(Illustration by Johfra Bosschart from
The Chymical Wedding of Christian Rosenkreutz, published by Lectorium Rosicrucianum)
In that part of the world the sky is everywhere, and the entire landscape seems to lie in abasement under its exacting light. It gets into the church towers and between the narrow reeds along the river's edge. It glances across undulant acres of barley and beet, and takes what little the flints have to give. Everything there feels exposed, so keeping secrets is hard. It's not the easiest place in which to hide.
Also, if you don't have a car, it's quite difficult to get about. In fact the journey to Munding was simpler a century ago. These days the train takes you only as far as Norwich, then it's a leisurely bus-ride through some of the roomier parts of the county to the market-place at Saxburgh, and there's still a four-mile walk along the lanes to Munding. Just outside the village you cross the old branch-line: its rails have been scrapped, its sleepers disturbed, and the small halt closed. So much for Victorian progress!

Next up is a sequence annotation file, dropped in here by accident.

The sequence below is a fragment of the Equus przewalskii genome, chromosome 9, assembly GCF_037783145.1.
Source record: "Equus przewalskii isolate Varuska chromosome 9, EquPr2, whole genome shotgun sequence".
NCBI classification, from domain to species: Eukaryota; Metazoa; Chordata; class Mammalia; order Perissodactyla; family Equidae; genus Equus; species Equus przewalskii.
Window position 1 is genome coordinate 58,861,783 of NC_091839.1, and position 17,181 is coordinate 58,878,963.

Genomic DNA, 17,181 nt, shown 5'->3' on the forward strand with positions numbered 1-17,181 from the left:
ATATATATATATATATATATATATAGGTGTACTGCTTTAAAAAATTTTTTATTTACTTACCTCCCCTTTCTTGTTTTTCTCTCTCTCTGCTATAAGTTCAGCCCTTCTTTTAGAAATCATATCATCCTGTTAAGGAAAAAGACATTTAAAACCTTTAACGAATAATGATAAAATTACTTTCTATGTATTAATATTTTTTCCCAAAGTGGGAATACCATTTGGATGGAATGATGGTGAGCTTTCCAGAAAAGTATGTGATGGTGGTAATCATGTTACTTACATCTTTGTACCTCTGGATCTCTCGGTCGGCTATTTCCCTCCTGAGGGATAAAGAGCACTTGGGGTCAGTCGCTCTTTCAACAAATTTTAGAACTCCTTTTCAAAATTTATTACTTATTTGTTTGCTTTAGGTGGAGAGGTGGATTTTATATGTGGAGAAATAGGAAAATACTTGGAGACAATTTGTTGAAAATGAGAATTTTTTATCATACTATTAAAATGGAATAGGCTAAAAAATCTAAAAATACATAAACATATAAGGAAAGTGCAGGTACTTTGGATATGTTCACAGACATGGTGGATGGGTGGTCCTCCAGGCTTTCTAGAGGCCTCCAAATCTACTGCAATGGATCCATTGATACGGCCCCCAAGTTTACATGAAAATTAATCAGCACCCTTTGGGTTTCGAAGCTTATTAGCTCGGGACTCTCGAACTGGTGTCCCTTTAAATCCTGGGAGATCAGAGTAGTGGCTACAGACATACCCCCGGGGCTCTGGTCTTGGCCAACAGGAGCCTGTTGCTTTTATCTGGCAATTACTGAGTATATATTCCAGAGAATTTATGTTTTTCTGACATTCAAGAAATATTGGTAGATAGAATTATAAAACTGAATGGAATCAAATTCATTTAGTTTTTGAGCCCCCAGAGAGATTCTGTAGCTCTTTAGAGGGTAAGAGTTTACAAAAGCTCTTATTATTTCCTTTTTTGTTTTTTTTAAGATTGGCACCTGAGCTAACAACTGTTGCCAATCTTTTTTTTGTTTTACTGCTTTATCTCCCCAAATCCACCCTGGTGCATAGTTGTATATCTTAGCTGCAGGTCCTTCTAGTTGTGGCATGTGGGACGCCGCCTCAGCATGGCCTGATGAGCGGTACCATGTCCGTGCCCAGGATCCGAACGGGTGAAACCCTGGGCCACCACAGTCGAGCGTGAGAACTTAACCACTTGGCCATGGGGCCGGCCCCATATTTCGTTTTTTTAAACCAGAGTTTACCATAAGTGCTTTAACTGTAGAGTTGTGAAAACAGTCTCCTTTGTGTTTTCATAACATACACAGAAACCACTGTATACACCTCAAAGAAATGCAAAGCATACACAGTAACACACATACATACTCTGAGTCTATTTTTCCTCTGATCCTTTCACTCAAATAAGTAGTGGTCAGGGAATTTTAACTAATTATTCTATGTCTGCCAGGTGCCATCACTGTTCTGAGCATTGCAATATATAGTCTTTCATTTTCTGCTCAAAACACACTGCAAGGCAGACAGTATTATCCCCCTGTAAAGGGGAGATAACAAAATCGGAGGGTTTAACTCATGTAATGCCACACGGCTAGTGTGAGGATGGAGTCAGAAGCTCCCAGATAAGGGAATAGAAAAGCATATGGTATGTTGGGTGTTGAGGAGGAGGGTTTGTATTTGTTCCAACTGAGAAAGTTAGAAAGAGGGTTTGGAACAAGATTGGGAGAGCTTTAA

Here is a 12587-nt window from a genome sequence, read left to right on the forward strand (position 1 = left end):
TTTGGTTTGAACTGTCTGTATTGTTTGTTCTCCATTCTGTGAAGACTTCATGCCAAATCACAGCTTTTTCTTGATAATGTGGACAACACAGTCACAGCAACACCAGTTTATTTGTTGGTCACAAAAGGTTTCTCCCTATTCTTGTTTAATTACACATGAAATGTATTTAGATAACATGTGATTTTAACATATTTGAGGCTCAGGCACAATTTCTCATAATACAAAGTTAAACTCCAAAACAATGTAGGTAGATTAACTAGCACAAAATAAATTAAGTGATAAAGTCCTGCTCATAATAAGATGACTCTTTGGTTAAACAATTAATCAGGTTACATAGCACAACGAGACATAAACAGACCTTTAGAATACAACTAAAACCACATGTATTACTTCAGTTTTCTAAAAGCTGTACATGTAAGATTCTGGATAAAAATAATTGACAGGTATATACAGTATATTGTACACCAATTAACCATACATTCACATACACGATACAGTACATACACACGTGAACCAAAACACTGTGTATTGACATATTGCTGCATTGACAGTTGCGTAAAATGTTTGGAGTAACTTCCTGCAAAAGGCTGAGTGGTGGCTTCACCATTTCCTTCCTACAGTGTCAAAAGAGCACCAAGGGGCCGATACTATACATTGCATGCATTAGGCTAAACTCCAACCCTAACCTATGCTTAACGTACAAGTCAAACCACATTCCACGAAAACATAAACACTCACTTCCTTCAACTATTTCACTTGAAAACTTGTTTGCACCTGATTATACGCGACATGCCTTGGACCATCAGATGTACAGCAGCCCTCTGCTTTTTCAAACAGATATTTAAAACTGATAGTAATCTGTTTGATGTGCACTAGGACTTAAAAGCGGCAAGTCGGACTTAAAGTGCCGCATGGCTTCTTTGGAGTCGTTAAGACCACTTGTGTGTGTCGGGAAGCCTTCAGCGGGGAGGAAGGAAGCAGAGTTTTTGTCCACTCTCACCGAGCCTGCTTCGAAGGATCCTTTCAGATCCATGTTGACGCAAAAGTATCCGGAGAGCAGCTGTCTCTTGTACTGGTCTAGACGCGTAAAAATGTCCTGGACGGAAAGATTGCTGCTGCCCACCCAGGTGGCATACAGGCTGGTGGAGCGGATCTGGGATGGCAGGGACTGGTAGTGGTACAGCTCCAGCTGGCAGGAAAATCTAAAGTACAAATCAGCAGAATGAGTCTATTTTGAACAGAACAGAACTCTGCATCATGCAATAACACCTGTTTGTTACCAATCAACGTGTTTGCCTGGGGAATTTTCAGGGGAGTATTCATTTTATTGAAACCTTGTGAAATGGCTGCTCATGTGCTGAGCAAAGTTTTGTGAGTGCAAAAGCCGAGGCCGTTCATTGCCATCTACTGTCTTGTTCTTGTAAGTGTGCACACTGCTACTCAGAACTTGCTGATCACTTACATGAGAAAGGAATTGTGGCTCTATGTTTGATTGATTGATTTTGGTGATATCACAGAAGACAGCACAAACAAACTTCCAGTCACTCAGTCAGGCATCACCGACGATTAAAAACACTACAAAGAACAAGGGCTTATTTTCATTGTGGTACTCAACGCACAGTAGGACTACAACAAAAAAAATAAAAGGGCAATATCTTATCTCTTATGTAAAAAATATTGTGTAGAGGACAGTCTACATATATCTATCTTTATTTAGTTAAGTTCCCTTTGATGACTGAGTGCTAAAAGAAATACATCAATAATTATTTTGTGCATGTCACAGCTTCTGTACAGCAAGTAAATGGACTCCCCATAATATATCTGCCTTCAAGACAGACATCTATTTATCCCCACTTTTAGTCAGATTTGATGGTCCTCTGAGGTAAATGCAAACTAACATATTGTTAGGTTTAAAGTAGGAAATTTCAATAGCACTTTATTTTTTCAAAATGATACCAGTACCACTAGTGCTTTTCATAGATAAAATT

I was in no hurry. Looking down from the bridge at the silent gravel-bed I reflected that the journey across England had been quite long enough to make specific a sense of banishment. By the time I reached the village my defection was complete.
It was a late Spring afternoon in the early '80s. I was 27 then.
(The opening lines from The Chymical Wedding by Lindsay Clarke)